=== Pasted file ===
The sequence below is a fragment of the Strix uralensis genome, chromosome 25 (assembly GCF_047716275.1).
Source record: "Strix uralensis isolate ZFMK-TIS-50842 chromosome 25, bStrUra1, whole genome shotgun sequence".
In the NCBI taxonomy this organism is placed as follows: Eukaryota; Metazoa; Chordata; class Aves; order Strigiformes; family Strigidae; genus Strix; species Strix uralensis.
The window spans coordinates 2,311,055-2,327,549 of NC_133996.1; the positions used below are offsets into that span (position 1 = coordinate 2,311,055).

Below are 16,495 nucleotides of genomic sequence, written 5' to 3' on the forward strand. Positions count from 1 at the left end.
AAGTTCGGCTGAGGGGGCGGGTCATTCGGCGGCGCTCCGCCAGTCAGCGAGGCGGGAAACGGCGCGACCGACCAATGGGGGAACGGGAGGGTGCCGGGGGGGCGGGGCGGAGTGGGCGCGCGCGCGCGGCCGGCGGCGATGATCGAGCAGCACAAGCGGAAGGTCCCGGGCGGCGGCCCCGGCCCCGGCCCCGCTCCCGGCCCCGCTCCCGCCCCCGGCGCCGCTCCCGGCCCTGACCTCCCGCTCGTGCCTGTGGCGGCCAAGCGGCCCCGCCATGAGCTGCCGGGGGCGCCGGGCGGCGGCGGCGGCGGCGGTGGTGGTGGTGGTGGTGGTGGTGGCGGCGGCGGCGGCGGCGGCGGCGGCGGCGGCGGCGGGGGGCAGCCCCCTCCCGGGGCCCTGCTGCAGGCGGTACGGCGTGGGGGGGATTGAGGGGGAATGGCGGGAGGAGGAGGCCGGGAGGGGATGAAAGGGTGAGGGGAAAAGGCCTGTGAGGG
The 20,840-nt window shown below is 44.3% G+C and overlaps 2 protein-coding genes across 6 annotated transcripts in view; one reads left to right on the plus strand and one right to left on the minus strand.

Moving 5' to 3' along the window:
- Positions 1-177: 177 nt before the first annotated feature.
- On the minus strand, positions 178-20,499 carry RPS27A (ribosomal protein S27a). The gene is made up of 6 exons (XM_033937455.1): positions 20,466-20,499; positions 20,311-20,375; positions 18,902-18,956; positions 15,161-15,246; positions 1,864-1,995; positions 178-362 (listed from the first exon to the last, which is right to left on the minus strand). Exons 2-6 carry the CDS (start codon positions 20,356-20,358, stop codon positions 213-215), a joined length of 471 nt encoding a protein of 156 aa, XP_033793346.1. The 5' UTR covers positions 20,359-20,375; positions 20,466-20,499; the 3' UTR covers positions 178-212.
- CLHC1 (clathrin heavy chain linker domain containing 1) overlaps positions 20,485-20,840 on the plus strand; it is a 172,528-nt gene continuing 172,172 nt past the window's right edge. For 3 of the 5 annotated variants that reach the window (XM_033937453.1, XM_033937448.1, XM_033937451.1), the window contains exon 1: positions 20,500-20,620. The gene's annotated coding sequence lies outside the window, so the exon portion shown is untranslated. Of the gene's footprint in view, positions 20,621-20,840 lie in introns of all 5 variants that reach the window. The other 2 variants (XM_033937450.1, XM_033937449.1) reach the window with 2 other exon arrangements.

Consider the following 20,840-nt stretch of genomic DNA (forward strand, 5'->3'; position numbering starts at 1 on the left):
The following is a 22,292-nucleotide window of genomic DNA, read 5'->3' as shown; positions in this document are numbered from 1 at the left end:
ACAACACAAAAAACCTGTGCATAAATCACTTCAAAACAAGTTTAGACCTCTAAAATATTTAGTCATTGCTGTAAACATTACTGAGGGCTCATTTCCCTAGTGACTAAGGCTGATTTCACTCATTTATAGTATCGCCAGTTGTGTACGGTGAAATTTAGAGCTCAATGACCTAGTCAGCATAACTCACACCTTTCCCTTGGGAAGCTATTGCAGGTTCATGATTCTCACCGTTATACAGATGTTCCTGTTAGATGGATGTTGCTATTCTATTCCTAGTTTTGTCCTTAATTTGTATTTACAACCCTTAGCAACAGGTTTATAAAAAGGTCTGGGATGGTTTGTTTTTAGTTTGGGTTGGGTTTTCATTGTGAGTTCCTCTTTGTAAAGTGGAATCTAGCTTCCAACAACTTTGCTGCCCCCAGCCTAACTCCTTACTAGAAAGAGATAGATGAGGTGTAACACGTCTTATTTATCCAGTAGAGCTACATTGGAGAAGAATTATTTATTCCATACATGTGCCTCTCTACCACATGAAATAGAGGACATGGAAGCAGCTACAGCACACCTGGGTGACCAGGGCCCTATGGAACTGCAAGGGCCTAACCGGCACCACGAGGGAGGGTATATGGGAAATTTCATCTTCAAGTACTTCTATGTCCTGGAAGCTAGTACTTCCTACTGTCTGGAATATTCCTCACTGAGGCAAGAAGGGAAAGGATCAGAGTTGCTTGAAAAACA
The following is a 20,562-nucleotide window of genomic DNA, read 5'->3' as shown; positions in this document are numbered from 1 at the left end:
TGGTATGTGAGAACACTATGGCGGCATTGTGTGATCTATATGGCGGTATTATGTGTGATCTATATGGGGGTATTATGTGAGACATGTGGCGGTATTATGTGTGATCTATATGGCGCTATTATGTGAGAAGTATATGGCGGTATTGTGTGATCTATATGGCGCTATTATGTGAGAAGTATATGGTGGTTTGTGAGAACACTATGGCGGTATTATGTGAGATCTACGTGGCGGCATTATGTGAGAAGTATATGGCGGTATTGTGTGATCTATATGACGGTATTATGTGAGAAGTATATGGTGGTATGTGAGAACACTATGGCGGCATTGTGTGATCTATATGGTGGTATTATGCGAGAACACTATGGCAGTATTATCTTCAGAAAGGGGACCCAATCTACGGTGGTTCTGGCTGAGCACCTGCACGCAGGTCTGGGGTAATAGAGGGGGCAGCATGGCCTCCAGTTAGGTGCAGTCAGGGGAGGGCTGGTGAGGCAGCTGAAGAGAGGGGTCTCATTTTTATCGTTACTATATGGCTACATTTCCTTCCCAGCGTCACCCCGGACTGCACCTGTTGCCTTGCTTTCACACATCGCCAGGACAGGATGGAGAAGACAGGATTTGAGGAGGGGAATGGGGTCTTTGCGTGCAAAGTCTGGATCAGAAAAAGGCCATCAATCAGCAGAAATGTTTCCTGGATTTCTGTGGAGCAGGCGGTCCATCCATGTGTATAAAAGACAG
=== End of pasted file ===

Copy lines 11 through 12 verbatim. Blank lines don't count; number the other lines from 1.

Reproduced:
- CLHC1 (clathrin heavy chain linker domain containing 1) overlaps positions 20,485-20,840 on the plus strand; it is a 172,528-nt gene continuing 172,172 nt past the window's right edge. For 3 of the 5 annotated variants that reach the window (XM_033937453.1, XM_033937448.1, XM_033937451.1), the window contains exon 1: positions 20,500-20,620. The gene's annotated coding sequence lies outside the window, so the exon portion shown is untranslated. Of the gene's footprint in view, positions 20,621-20,840 lie in introns of all 5 variants that reach the window. The other 2 variants (XM_033937450.1, XM_033937449.1) reach the window with 2 other exon arrangements.

Consider the following 20,840-nt stretch of genomic DNA (forward strand, 5'->3'; position numbering starts at 1 on the left):